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Those Most Nearly Touched: Social Criticism In American Literature

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One of the most influential critics of the social problems in American history was Civil Rights spokesperson W.E.B. DuBois, who believed that "Honest and earnest criticism from those whose interests are most nearly touched--criticism of writers by readers, of government by those governed, of leaders by those led--this is the soul of democracy and the safeguard of modern society." One of the leading vehicles of such criticism since the beginning of the United States of America was literature. Like Harriet Beecher Stowe's Uncle Tom's Cabin, American literature molded its history by changing social perspectives with authors' voices. Stowe's character changed popular American society's views on the morality of permanent servitude, and other writers have introduced new views into mainstream thought by providing social criticism of their generations through characters' perspectives. Three such writers were Stephen Crane, Flannery O'Connor, and Hunter S. Thompson. Crane's criticism of the nature of war, O'Connor's criticism of gender, racism and religion, and Thompson's criticism of the deterioration of American values were all voices of American generations and essential elements of the evolution of modern American society.

Stephen Crane's The Red Badge of Courage was a novel that exploited an underlying irony of the nature of the American Civil War and war itself, as it was the "first non-romantic novel of the Civil War to attain widespread popularity." Rather than depicting soldiers fighting for some noble and important cause, like literature of the American Revolution, Crane painted what seemed to be "loosely cohering incidents" that demystified and reshaped his generation's views on warfare. War was not dignified; it was "hard stuff. Men ran away howling. Bodies were strewn and torn. War, went the clichй, was hell." Crane created characters and scenes that highlighted the problems of his America's popular opinion of war for "those whose interests are most nearly touched." In Crane's novel, those people were the innocent young soldiers who were thrown into "hell" and bestowed with responsibilities and expectations of highly immoral standards. He showed his generation and generations of Americans to come the horrors and the true nature of war. By exposing the fears and inner thoughts of Henry Fleming in his new environments, Crane introduced America to the harsh reality that "the blue and the gray honestly don't ever seem too entirely certain why they're fighting each other." These were merely young men killing each other without really understanding the reason. Crane allowed America to understand the point of view of an innocent thrown into chaos. By doing so, he changed the previously romantic, chivalrous perception of war, and altered it into modern society's idea of war and appreciation of peace.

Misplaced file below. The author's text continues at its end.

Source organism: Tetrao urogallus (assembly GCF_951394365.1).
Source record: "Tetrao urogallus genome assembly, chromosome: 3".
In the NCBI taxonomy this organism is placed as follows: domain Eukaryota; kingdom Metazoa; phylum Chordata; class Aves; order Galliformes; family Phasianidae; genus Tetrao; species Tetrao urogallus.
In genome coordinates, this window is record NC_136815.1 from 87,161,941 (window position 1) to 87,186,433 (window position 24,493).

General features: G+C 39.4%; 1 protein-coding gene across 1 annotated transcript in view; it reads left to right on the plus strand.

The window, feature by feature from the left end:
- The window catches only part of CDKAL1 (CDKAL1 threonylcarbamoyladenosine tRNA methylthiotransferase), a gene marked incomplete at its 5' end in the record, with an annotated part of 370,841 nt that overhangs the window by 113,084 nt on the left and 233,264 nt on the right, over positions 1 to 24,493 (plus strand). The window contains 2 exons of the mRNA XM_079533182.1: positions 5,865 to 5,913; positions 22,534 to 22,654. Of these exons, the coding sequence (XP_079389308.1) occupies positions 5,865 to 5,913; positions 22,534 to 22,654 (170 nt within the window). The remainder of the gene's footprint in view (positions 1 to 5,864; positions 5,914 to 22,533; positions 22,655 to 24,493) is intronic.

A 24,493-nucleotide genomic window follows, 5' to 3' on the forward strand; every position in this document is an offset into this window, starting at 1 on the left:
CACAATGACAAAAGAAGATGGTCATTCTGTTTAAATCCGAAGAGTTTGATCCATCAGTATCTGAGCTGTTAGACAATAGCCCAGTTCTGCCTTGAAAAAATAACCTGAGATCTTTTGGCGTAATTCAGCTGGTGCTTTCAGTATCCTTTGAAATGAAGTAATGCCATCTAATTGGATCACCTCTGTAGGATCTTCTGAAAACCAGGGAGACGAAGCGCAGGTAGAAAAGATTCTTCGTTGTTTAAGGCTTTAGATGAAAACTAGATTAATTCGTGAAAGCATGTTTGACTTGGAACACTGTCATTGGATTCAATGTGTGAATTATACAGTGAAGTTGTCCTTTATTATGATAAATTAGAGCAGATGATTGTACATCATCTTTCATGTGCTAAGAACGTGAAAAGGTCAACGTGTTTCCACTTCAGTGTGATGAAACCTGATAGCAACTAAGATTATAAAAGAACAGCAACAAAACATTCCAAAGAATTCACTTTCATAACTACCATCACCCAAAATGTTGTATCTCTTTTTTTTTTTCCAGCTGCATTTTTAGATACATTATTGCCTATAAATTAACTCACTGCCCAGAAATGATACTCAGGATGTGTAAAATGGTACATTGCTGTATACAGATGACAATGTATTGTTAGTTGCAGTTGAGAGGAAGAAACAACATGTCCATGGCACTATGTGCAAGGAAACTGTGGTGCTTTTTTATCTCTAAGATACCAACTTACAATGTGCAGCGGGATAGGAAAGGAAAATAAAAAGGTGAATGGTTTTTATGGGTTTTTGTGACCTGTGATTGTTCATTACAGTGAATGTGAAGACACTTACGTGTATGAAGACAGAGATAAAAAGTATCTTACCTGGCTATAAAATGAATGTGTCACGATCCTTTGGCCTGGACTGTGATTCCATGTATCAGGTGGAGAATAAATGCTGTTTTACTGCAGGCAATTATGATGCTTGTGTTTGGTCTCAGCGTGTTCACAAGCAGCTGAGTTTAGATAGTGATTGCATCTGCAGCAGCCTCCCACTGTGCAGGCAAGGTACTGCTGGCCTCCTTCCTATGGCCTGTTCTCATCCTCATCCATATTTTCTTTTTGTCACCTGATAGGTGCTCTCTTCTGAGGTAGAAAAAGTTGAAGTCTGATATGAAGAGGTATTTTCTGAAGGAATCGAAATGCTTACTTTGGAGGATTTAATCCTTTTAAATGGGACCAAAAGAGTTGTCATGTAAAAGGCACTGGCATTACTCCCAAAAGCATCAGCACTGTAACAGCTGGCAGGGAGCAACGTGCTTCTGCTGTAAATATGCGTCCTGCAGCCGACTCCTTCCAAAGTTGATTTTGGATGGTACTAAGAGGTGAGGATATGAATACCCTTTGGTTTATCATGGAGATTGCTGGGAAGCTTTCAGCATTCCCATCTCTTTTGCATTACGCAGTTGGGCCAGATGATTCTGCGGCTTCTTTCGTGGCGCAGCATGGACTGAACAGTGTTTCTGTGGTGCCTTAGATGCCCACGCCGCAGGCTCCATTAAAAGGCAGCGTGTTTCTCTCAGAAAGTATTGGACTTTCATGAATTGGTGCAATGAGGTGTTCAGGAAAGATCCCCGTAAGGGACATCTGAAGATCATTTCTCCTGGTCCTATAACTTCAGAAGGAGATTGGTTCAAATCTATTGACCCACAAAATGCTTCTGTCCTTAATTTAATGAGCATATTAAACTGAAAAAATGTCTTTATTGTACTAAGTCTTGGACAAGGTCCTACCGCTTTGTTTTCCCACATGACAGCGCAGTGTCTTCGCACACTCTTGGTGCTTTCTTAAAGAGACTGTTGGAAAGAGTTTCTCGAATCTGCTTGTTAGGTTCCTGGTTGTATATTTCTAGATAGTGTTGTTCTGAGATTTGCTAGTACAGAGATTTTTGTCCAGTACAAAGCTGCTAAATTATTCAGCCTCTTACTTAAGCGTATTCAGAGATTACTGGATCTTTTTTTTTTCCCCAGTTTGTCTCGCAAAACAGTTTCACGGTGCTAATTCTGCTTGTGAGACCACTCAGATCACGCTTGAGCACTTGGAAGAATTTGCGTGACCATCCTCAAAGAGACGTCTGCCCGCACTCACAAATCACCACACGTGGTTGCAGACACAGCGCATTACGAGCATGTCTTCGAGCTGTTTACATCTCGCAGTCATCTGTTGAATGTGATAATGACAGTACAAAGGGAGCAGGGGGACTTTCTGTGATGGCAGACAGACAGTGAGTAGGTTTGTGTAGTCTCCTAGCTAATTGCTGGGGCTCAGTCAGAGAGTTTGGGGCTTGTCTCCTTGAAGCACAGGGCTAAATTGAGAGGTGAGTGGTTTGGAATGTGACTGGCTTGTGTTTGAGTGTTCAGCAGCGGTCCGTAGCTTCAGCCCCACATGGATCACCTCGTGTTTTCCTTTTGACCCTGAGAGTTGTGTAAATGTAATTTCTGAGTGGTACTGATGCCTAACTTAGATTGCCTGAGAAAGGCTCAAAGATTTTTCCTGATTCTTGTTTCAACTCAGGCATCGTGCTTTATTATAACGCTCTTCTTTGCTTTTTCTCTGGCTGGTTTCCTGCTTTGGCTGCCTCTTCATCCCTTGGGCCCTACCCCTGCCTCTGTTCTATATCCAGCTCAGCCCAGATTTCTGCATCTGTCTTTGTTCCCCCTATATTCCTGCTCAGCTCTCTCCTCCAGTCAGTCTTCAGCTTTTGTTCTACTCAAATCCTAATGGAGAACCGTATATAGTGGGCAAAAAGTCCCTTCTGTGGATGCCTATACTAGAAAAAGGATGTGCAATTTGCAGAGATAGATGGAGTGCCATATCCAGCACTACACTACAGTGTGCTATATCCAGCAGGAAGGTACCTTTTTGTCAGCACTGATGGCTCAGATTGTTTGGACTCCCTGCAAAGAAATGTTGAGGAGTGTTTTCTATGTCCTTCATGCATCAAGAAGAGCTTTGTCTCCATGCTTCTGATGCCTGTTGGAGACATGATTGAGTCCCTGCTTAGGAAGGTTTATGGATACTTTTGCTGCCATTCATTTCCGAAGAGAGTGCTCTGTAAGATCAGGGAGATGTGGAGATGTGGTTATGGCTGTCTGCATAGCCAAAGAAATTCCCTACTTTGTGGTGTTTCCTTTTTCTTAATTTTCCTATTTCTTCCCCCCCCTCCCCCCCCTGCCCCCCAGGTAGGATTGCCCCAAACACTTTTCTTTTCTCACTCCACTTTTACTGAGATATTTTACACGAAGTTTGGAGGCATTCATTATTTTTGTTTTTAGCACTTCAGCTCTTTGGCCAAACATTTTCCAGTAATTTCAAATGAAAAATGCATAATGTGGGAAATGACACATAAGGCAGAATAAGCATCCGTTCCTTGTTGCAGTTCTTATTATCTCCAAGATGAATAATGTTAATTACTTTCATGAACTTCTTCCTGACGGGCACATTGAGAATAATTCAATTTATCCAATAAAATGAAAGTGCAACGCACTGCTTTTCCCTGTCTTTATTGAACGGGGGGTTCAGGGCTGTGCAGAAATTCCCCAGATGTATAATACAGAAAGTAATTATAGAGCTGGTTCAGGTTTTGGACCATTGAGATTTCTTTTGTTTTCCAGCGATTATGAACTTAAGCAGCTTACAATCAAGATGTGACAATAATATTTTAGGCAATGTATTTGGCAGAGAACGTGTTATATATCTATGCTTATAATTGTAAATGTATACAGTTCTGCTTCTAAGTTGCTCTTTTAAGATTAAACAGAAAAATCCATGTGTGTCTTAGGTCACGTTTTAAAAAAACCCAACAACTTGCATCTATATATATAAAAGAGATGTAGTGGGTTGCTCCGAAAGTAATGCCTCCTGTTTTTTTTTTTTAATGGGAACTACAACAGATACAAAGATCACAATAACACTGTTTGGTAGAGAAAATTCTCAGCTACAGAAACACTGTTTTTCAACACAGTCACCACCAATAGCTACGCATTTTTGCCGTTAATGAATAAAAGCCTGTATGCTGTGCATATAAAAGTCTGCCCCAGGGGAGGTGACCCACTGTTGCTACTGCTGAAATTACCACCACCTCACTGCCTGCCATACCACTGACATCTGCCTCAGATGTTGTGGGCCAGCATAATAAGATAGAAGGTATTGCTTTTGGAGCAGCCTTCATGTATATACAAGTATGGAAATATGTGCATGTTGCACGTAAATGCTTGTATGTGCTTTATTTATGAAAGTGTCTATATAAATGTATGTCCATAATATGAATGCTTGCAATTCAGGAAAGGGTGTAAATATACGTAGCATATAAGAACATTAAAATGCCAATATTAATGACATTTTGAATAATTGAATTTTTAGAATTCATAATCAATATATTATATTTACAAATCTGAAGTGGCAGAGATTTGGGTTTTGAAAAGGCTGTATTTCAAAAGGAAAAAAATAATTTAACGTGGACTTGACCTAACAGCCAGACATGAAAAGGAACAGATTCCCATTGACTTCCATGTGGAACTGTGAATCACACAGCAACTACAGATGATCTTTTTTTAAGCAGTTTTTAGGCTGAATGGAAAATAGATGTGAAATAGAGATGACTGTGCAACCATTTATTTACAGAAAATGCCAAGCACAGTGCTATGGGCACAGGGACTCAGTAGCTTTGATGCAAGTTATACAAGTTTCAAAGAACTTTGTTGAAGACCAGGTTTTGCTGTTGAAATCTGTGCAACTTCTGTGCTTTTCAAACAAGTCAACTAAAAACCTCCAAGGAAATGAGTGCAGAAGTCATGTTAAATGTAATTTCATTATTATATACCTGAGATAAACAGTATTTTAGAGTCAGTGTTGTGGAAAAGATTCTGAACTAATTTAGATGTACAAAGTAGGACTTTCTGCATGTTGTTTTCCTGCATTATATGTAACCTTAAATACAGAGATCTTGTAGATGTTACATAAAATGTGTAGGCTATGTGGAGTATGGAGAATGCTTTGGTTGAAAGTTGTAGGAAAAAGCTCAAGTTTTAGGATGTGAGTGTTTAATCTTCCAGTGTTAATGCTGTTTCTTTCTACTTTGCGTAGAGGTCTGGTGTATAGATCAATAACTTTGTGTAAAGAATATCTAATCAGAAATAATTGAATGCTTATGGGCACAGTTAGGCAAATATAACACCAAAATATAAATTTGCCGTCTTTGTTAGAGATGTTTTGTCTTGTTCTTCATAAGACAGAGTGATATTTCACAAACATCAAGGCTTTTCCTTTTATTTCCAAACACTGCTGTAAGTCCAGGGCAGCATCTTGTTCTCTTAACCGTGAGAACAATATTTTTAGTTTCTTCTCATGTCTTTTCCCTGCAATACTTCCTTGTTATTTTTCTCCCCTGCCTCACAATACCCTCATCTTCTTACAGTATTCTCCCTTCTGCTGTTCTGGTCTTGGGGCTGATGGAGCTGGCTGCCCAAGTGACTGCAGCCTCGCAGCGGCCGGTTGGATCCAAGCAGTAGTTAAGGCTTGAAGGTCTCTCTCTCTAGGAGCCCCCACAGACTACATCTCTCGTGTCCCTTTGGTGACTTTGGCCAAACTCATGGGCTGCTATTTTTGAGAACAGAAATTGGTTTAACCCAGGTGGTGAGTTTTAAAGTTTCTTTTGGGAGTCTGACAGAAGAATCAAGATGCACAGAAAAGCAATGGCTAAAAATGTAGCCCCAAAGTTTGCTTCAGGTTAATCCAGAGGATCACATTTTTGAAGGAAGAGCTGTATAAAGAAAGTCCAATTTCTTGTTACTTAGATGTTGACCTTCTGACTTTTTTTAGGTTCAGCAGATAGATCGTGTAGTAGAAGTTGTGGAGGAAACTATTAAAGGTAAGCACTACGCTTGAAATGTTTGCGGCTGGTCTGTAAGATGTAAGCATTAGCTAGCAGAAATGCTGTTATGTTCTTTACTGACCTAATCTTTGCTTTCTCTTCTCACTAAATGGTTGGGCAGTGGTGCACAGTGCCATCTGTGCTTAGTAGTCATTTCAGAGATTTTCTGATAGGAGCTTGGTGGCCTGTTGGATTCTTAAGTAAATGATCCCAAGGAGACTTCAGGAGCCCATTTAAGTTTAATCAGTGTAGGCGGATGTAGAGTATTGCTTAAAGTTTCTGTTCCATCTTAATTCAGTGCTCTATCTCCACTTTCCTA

The short stories of Flannery O'Connor were also vehicles for social criticism of some problems of her generation, such as gender roles, sin, and racial relations. O'Connor's stories, written in the late 1940's and 1950's, were hard-hitting writings with a sense of deep despair as to the condition of the society that they described. She grotesquely illustrated the pre-Civil Rights racism problems present in her story "Everything that Rises Must Converge". The story, which described a conflict of interest between Julian and his racist mother on a newly de-segregated bus, allowed its reader to realize in the end that both characters were wrong. The mother was ignorant for being racist and living in her own "perfect world of sacrifice", while Julian was ignorant for blaming his mother for his place in life and for seeming to only take the side of the black people in the story just to prove her ignorance. In this sense, the ignorance in the story was met with a dose of poetic justice. Julian's mother died, while he will be guilty for the remainder of his unhappy life. Another element of her society that O'Connor criticized with her literature was its lack of true religious virtue and moral substance. She used multiple Christian elements to ironically sustain internally conflicting characters like Julian, Ruby in "Revelation", and Parker in "Parker's Back". Religious symbolism pervaded O'Connor's stories, like the "hot breath of the burning tree" that Parker met after his tractor accident, which was like the bush that Moses found. The tattoos that adorn Parker's body were absolutely symbolical of O'Connor's idea of her America's moral fiber, like the tattoo of Jesus Christ on his back, where he would never see it. The tattoo of a serpent evoked thoughts of the devil in the Garden of Eden. O'Connor frequently made use of the religious epiphany, or revelation, in her stories. In "Revelation", Ruby experienced an epiphany at the end in the pig parlor as a result of the events that occurred in the doctor's office with Mary Grace. Ruby witnessed "A visionary light in her eyes; she saw the streak as a vast swinging bridge extending upward from the earth through a field of living fire. Upon it a vaste horde of souls were running towards heaven." In "Parker's Back", Parker's conversion was one element of revelation in the story, but the real revelation occurred outside the bar in the alley when Parker contemplated his life. In "The Lame Shall Enter First", Norton's father experiences a horrific revelation when he entered the attic at the conclusion of the story. He realized that he "had stuffed his own emptiness with good works like a glutton", and had completely ignored the emotional needs of his own son. This fickleness and moral ignorance indicated a strong lack of true religious piety present in her society. Perhaps O'Connor's greatest legacy to the world of literature and social commentary was her contribution to the widespread perception of gender roles in her American society. Stories like "The Life You Save May Be Your Own" gave a generation of readers a new perspective on life as a woman in rural America. The grotesque nature of it and O'Connor's other stories